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Did you know that 80 percent of the volcanic eruptions on Earth take place underwater? These underwater eruptions occur regularly, forming new landmasses and providing a living environment for deep-sea creatures . In 2009,...
Now that the Census of Marine Life is over, we’re checking in with some of the...
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Deep sea animals have to live in a very cold, dark, and high-pressure...
Filmmaker and National Geographic Explorer James Cameron on March 25, 2012,...

LATEST CATCH

In the icy waters of the Arctic , a deep-water larvacean (aka “sea tadpole” because it looks like a tadpole) drifts through the water in its 'house.' This house is made of protein and creates almost a shell around the larvacean...
Riftia tubeworm ( Riftia pachyptila ) colonies grow where hot, mineral-laden...
In Antarctica's Southern Ocean swims a beautiful polychaete (bristly worm)...

DIVE DEEPER

It may be the last place you’d expect to find corals—up to 6,000 m (20,000 ft) below the ocean’s surface, where the water is...
This transparent cockatoo squid ( Leachia sp.), also known as a glass squid, lives in the depths of the ocean and has many adaptations to help it survive there. It retains ammonia solutions inside...
Scientists describe the amazing bioluminescent creatures they encounter as they descend into the deep--siphonophores, ctenophores, and viperfish--in this Smithsonian/History Channel "Deep Ocean...
What happens to deep-sea coral samples after they are collected? In this image gallery, see some of the ways ocean scientists sort, measure, photograph, and study them. Learn more in the multimedia...
Sample the surprising diversity of deep-sea corals. See some of the ways they differ in color, shape, and size. Explore more in the multimedia feature " Coral Gardens of the Deep Sea ."
Deep below the ocean’s surface is a mysterious world that takes up 95% of Earth’s living space. It could hide 20 Washington Monuments stacked on top of each other . But the deep sea remains largely...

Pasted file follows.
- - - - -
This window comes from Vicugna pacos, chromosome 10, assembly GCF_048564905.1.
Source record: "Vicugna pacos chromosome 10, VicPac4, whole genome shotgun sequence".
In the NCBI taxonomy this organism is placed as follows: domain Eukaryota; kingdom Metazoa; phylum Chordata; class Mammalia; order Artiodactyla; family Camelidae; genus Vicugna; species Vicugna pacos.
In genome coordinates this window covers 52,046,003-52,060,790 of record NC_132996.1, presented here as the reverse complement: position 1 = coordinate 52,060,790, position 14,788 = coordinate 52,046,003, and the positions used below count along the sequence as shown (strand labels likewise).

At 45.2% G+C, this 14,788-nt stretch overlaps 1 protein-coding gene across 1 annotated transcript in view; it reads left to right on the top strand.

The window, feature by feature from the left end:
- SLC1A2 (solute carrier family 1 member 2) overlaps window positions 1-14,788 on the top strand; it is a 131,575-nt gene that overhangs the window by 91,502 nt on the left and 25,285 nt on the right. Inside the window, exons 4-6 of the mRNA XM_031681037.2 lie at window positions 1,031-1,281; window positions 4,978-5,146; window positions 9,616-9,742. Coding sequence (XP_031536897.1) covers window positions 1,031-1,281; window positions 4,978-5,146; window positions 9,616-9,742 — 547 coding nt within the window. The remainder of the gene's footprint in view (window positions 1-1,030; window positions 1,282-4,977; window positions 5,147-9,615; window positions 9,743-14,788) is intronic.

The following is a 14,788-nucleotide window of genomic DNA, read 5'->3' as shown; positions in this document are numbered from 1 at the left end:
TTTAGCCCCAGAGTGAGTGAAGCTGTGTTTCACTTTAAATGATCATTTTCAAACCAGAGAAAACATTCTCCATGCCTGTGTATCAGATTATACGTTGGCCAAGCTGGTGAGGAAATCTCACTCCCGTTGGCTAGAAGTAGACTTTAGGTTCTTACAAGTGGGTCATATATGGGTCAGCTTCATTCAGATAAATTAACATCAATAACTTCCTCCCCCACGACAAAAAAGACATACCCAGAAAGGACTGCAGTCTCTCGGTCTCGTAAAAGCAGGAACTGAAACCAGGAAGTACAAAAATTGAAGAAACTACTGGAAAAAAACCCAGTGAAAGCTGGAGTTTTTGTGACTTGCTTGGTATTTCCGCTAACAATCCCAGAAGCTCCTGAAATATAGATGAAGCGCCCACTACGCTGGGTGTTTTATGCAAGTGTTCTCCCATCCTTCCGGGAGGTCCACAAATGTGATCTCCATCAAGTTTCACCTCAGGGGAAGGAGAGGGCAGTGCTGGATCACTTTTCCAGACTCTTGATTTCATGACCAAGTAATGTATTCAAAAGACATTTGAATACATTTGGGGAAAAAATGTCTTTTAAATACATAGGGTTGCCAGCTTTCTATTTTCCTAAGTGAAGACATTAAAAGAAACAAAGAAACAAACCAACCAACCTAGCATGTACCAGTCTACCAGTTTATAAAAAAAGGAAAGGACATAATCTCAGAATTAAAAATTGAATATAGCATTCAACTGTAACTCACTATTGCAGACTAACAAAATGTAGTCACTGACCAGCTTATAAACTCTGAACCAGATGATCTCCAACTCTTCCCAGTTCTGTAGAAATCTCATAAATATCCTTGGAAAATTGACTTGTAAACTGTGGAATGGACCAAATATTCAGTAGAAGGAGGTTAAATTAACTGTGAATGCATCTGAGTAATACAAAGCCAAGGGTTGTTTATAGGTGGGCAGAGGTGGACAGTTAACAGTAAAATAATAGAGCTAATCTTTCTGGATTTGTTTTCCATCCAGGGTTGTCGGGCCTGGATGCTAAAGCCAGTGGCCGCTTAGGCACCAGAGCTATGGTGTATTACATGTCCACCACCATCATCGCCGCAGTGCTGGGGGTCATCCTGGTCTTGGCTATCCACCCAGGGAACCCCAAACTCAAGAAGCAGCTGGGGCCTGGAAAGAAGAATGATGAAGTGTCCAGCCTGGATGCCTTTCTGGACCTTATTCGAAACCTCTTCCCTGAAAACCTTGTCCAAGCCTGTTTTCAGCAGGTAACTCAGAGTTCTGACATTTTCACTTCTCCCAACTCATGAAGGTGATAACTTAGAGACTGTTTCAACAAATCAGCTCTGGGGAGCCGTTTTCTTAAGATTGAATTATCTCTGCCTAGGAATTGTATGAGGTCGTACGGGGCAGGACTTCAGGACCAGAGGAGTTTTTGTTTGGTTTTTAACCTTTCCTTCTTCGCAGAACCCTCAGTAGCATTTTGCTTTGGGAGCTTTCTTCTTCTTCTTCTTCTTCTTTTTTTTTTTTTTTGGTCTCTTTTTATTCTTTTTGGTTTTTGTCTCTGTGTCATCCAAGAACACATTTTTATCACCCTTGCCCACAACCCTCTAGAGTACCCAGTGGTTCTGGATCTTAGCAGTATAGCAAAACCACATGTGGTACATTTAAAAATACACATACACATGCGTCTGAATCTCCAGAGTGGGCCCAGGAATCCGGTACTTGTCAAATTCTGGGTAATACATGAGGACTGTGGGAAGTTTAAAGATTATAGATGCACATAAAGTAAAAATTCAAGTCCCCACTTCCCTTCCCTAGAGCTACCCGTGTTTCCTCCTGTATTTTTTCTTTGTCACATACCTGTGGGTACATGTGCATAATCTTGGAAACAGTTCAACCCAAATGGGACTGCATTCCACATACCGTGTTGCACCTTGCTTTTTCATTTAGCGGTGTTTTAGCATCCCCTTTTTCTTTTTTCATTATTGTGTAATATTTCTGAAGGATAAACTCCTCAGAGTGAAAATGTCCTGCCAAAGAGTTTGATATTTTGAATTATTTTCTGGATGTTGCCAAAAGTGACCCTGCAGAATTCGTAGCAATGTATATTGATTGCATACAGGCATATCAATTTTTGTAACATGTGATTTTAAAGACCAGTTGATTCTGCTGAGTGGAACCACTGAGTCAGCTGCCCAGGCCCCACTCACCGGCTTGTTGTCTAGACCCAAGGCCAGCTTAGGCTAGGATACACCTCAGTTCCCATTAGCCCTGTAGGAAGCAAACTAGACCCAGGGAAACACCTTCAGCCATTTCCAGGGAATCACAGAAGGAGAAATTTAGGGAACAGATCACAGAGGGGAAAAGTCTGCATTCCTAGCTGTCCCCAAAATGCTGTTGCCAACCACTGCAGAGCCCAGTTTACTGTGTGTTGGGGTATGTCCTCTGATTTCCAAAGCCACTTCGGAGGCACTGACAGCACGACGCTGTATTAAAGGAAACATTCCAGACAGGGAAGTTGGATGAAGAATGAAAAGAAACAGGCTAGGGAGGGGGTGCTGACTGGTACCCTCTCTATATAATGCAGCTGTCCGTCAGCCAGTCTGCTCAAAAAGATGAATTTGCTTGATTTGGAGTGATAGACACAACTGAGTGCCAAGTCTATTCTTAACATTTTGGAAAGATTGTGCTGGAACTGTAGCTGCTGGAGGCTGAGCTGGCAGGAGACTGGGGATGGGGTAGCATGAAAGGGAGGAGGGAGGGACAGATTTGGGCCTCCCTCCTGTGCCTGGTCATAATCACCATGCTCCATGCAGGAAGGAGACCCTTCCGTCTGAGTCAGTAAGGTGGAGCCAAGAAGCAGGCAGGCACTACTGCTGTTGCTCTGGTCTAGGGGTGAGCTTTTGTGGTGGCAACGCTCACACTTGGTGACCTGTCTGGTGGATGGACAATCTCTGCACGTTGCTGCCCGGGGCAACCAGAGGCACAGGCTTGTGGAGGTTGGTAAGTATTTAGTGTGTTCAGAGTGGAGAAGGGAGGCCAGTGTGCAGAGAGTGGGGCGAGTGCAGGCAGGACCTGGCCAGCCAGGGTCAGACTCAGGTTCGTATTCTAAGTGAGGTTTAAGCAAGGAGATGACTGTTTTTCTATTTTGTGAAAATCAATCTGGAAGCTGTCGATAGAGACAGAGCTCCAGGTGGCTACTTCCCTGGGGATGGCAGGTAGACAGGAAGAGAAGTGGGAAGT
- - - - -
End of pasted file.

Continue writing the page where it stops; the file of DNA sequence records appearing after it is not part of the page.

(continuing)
Now that the Census of Marine Life is over, we’re checking in with some of the researchers to hear about their favorite expedition, what they learned, and how the Census and its findings continue to...
This lanternfish ( Diaphus sp .), found in the Red Sea, has light-producing photophores along its ventral surface (belly), and a nasal light organ that acts like a headlight. Hear scientists tell...
Bioluminescence is one of the more captivating adaptations that have evolved in marine animals. It's the ability of organisms to create and emit light. Dive underwater and you may witness lightshows...
See a few of the many species of deep-sea corals that have been discovered by scientists just since 2004. Learn about more deep-sea discoveries in our Deep-sea Corals article.
Imagine eating an entire fish bigger than you—bones and all! At only 25 cm long, the black swallower often eats fish much larger than itself with the help of an expanding stomach. Sometimes the meal...
Off the coast of North Carolina, Dr. Martha Nizinski and Johnson Sea Link pilot Phil Santos descend through the water column toward the target site. During this dive, Nizinski will observe and record...
These deep-sea photographs show a variety of broad-collared enteropneusts or acorn worms . These wormlike animals make spiral tracks on the sea floor. All the species shown here are new to science,...
A still from Mysteries of the Deep , part of the 19th Annual Environmental Film Festival in the Nation's Capital.
Found 1,751 m (5,745 ft) below the surface of Hawaii’s waters in 2007, this orange bamboo coral is 1.2–1.5 m (4–5 ft) tall. It is thought to represent a new genus. Learn about more deep-sea...
Most scuba divers scour coral reefs looking for colorful fish, natural beauty, and maybe even the perfect underwater photo . Shirley Pomponi , a biologist at Florida Atlantic University's Harbor...
Giant squid have the largest eye in the animal kingdom. At up to 10 inches in diameter, people often describe it as the size of a dinner plate -- or, in other words, as big as a human head. Here,...
Riftia tubeworm ( Riftia pachyptila ) colonies grow where hot, mineral-laden water flows out of the seafloor in undersea hot springs—such as the Guymas Basin of the Gulf of California at 2,000 meters...
Dr. Stephen Cairns is a research zoologist and chair of the Department of Invertebrate Zoology at the Smithsonian’s National Museum of Natural History. His research focuses on the diversity,...
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